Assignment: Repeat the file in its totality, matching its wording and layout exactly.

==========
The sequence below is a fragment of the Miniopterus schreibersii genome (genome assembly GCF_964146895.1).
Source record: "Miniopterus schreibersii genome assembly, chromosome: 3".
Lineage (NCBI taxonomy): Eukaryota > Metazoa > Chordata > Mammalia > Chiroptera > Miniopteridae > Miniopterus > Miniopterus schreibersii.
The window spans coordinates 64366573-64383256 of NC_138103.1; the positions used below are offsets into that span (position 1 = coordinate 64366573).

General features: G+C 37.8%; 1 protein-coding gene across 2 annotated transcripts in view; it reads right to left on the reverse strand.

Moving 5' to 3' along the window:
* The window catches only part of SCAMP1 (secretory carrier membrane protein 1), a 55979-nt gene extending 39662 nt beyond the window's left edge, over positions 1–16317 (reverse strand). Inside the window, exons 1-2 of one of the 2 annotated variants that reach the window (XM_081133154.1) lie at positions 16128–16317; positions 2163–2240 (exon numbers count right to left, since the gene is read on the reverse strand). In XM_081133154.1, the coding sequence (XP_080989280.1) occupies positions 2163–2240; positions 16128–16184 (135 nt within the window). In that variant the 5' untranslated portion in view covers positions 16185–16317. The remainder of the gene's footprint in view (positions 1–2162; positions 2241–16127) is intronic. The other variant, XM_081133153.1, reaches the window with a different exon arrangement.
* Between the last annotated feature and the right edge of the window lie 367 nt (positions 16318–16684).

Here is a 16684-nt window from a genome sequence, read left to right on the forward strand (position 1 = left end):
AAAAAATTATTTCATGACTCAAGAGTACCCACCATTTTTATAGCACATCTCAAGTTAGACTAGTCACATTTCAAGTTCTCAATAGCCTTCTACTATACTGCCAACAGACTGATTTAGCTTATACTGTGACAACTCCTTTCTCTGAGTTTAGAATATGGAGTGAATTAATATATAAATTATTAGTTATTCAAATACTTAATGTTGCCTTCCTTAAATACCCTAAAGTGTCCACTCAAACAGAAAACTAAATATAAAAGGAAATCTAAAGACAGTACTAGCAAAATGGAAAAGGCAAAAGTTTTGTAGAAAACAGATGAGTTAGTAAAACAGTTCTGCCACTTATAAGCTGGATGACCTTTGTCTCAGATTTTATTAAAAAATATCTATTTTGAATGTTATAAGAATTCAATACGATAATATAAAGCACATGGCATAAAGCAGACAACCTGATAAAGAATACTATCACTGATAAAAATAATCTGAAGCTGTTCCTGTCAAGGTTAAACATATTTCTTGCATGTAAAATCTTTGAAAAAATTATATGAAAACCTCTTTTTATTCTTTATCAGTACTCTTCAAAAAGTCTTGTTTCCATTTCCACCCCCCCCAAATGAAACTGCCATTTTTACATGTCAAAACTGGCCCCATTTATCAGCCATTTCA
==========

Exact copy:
The sequence below is a fragment of the Miniopterus schreibersii genome (genome assembly GCF_964146895.1).
Source record: "Miniopterus schreibersii genome assembly, chromosome: 3".
Lineage (NCBI taxonomy): Eukaryota > Metazoa > Chordata > Mammalia > Chiroptera > Miniopteridae > Miniopterus > Miniopterus schreibersii.
The window spans coordinates 64366573-64383256 of NC_138103.1; the positions used below are offsets into that span (position 1 = coordinate 64366573).

General features: G+C 37.8%; 1 protein-coding gene across 2 annotated transcripts in view; it reads right to left on the reverse strand.

Moving 5' to 3' along the window:
* The window catches only part of SCAMP1 (secretory carrier membrane protein 1), a 55979-nt gene extending 39662 nt beyond the window's left edge, over positions 1–16317 (reverse strand). Inside the window, exons 1-2 of one of the 2 annotated variants that reach the window (XM_081133154.1) lie at positions 16128–16317; positions 2163–2240 (exon numbers count right to left, since the gene is read on the reverse strand). In XM_081133154.1, the coding sequence (XP_080989280.1) occupies positions 2163–2240; positions 16128–16184 (135 nt within the window). In that variant the 5' untranslated portion in view covers positions 16185–16317. The remainder of the gene's footprint in view (positions 1–2162; positions 2241–16127) is intronic. The other variant, XM_081133153.1, reaches the window with a different exon arrangement.
* Between the last annotated feature and the right edge of the window lie 367 nt (positions 16318–16684).

Here is a 16684-nt window from a genome sequence, read left to right on the forward strand (position 1 = left end):
AAAAAATTATTTCATGACTCAAGAGTACCCACCATTTTTATAGCACATCTCAAGTTAGACTAGTCACATTTCAAGTTCTCAATAGCCTTCTACTATACTGCCAACAGACTGATTTAGCTTATACTGTGACAACTCCTTTCTCTGAGTTTAGAATATGGAGTGAATTAATATATAAATTATTAGTTATTCAAATACTTAATGTTGCCTTCCTTAAATACCCTAAAGTGTCCACTCAAACAGAAAACTAAATATAAAAGGAAATCTAAAGACAGTACTAGCAAAATGGAAAAGGCAAAAGTTTTGTAGAAAACAGATGAGTTAGTAAAACAGTTCTGCCACTTATAAGCTGGATGACCTTTGTCTCAGATTTTATTAAAAAATATCTATTTTGAATGTTATAAGAATTCAATACGATAATATAAAGCACATGGCATAAAGCAGACAACCTGATAAAGAATACTATCACTGATAAAAATAATCTGAAGCTGTTCCTGTCAAGGTTAAACATATTTCTTGCATGTAAAATCTTTGAAAAAATTATATGAAAACCTCTTTTTATTCTTTATCAGTACTCTTCAAAAAGTCTTGTTTCCATTTCCACCCCCCCCAAATGAAACTGCCATTTTTACATGTCAAAACTGGCCCCATTTATCAGCCATTTCA